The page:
At Virginia Tech, she not only brought all of her star power, but also all of who she was, kicking off her tenure as a professor with an on-campus fish fry.
“She was talking to me about the fact that students and faculty needed to get together more. I thought ‘She has lost her mind. Who’s going to come to a fish fry on the Drillfield?’...That was the first time I realized that she could really change things,” recalled Fowler. Some of the best and brightest at Virginia Tech were in attendance. It was the beginning of Giovanni’s 35-year footprint on the campus, a footprint that will remain cemented in perpetuity.
“In all fairness, I’m getting old,” Giovanni told reporters.
And while she may be getting too old for the demand that comes with being a full-time professor, Giovanni is never too old to continue showering the world with her wisdom and gifts. Her newest children’s book, A Library, is set to release this fall during a ceremony at Washington, D.C.’s Library of Congress. The author has continued to put out resonant literature over the years; her upcoming title will center her experience as a child visiting a segregated library near her home. Her poetry often addresses social issues, specifically around topics of race and gender. Over the years, Giovanni has garnered a number of accolades for her work, including 11 published children’s books, 30 honorary degrees, seven NAACP Image Awards, one Grammy nomination, and a lifetime accomplishment as an esteemed finalist for the National Book Award.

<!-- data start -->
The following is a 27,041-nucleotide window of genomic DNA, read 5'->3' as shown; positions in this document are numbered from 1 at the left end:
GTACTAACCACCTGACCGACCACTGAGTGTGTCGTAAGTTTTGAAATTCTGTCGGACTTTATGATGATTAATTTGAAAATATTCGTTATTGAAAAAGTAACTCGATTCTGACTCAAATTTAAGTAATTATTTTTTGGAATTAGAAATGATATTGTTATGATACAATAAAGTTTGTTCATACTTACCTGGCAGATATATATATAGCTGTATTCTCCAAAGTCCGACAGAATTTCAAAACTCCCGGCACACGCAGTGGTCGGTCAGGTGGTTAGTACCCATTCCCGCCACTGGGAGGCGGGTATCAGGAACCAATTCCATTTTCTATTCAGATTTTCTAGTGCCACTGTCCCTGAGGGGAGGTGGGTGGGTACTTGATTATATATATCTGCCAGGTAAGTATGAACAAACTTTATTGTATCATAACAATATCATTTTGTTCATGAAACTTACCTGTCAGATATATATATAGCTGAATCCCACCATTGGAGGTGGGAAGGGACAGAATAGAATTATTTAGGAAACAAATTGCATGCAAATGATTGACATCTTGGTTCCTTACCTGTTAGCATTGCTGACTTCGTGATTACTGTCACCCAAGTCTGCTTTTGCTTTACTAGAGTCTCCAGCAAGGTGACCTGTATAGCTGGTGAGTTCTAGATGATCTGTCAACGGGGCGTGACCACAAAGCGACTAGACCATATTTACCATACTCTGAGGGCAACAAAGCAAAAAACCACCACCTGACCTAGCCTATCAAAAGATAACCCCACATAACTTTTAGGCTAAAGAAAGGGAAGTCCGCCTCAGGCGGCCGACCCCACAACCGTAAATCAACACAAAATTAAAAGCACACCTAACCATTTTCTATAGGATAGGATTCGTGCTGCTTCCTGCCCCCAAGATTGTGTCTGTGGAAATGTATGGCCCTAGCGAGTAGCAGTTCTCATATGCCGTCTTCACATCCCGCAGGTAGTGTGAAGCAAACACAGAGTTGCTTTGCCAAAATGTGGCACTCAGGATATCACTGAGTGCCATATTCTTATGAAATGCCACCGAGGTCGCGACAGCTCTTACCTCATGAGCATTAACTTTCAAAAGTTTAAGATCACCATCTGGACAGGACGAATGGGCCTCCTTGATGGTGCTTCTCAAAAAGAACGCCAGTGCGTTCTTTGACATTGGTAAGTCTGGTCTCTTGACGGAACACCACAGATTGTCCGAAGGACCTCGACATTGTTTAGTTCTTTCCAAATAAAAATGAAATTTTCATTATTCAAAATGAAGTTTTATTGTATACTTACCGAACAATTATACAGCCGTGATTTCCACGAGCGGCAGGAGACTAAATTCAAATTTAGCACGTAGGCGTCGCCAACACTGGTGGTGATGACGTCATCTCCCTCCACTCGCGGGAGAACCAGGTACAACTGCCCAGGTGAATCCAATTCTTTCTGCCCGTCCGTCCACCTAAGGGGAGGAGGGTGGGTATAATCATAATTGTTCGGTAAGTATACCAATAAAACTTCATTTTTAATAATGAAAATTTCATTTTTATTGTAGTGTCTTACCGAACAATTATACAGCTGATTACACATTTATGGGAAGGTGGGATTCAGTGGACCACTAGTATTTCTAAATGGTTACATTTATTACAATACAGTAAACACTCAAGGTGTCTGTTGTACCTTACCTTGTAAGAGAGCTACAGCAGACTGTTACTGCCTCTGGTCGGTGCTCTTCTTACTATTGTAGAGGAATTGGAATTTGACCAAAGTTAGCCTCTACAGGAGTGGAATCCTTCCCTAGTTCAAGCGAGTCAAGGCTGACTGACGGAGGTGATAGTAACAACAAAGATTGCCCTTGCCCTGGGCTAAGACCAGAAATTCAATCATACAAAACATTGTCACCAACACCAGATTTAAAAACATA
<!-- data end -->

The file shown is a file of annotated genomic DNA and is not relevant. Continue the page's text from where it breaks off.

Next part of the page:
As a Virginia Tech professor, she used her past experiences to connect with students, regularly recounting her stories as a way to inspire them to find their own adventures in life. New York Times bestselling author and Newbery Medal winner, Kwame Alexander, recounted his own experience in Giovanni’s advanced poetry class when he was a sophomore at V-Tech. While Alexander was under the impression he’d be walking into your regular run-of-the-mill writing class, he was met with endless stories about life and current events. At first, he couldn’t understand but, eventually, it all clicked for him.
“[Giovanni once told me] ‘Kwame, I can teach you how to write, but I can’t teach you how to be interesting.’ When I look back, I learned everything. That’s where I got the tools to be able to write,” said Alexander.
Former NFL quarterback, Will Furrer, remembers a similar experience, saying that Giovanni taught him how to find his voice, a skill that proved invaluable once he transitioned from being an athlete to the world of financial technology.